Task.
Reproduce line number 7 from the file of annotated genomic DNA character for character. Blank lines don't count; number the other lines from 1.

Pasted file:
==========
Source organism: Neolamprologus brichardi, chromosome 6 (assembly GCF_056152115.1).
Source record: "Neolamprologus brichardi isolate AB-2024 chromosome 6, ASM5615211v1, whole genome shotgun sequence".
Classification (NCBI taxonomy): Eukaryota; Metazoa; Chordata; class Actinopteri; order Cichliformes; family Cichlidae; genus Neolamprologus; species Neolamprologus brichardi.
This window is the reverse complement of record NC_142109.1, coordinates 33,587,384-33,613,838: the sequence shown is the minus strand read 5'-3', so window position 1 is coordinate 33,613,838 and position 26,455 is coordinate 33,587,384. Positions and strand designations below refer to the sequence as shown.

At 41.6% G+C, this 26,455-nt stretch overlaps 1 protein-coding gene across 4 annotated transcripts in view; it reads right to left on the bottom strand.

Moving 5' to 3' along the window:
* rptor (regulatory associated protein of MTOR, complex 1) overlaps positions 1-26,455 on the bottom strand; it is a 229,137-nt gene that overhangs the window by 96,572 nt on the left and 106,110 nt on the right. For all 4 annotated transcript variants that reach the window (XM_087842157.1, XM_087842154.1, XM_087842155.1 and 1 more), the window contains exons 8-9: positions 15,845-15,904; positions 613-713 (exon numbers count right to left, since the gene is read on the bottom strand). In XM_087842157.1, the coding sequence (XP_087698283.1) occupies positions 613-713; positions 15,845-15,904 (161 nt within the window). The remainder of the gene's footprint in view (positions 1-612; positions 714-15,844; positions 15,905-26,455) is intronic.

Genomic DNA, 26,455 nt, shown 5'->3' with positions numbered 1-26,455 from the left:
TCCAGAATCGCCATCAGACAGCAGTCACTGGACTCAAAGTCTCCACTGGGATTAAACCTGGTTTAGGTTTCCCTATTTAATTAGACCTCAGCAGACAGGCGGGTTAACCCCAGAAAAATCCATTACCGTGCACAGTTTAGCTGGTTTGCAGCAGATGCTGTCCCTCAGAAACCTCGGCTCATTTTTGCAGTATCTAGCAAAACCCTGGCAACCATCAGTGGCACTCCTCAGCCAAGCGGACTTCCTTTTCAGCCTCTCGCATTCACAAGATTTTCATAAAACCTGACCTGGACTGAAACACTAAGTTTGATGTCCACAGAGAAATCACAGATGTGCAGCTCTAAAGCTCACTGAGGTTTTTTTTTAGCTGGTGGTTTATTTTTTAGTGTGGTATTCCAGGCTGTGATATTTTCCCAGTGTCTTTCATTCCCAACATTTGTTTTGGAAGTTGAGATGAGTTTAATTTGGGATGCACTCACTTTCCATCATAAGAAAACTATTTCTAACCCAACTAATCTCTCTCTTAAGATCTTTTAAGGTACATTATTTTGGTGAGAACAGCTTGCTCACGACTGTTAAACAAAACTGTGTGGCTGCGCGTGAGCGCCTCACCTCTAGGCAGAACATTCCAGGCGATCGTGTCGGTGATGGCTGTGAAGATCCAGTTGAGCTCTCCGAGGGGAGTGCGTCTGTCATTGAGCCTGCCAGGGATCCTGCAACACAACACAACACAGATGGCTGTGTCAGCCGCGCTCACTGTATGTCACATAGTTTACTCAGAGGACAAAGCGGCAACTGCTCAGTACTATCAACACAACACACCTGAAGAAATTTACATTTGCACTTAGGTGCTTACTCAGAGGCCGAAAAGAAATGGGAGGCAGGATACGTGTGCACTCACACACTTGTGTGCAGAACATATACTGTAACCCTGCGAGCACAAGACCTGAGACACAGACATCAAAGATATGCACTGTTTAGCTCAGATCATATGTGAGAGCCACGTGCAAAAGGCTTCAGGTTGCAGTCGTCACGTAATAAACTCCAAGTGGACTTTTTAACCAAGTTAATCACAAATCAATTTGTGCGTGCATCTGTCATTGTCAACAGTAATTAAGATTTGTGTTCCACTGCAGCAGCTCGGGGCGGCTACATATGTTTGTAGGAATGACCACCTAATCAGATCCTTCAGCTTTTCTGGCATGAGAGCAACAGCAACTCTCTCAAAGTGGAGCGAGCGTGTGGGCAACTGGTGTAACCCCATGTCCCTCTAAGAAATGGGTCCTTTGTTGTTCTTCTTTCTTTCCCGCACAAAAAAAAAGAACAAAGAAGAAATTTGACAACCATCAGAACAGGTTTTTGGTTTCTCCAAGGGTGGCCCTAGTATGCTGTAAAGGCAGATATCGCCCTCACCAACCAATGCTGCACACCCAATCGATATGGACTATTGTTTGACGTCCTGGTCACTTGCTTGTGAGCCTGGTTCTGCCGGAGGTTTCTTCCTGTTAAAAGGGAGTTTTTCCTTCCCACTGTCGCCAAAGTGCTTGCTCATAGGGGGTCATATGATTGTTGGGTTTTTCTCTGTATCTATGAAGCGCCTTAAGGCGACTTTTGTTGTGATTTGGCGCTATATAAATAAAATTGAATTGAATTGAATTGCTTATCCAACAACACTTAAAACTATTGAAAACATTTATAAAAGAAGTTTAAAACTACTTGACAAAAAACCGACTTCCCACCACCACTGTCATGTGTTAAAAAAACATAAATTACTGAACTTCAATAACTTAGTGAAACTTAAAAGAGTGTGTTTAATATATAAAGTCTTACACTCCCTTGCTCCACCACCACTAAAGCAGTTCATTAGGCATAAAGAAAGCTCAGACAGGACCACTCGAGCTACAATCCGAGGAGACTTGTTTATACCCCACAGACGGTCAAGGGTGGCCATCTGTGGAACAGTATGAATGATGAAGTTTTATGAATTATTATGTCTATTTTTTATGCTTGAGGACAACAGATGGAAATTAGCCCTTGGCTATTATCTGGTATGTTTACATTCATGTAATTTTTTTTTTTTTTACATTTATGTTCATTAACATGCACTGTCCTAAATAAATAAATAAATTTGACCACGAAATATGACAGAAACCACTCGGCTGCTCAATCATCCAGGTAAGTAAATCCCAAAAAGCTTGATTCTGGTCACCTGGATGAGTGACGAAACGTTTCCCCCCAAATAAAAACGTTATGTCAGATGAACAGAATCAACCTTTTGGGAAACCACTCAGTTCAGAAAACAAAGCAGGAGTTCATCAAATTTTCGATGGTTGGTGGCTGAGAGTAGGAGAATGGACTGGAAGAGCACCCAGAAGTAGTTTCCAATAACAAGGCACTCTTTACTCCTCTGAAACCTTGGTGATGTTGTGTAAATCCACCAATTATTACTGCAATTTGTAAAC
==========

* rptor (regulatory associated protein of MTOR, complex 1) overlaps positions 1-26,455 on the bottom strand; it is a 229,137-nt gene that overhangs the window by 96,572 nt on the left and 106,110 nt on the right. For all 4 annotated transcript variants that reach the window (XM_087842157.1, XM_087842154.1, XM_087842155.1 and 1 more), the window contains exons 8-9: positions 15,845-15,904; positions 613-713 (exon numbers count right to left, since the gene is read on the bottom strand). In XM_087842157.1, the coding sequence (XP_087698283.1) occupies positions 613-713; positions 15,845-15,904 (161 nt within the window). The remainder of the gene's footprint in view (positions 1-612; positions 714-15,844; positions 15,905-26,455) is intronic.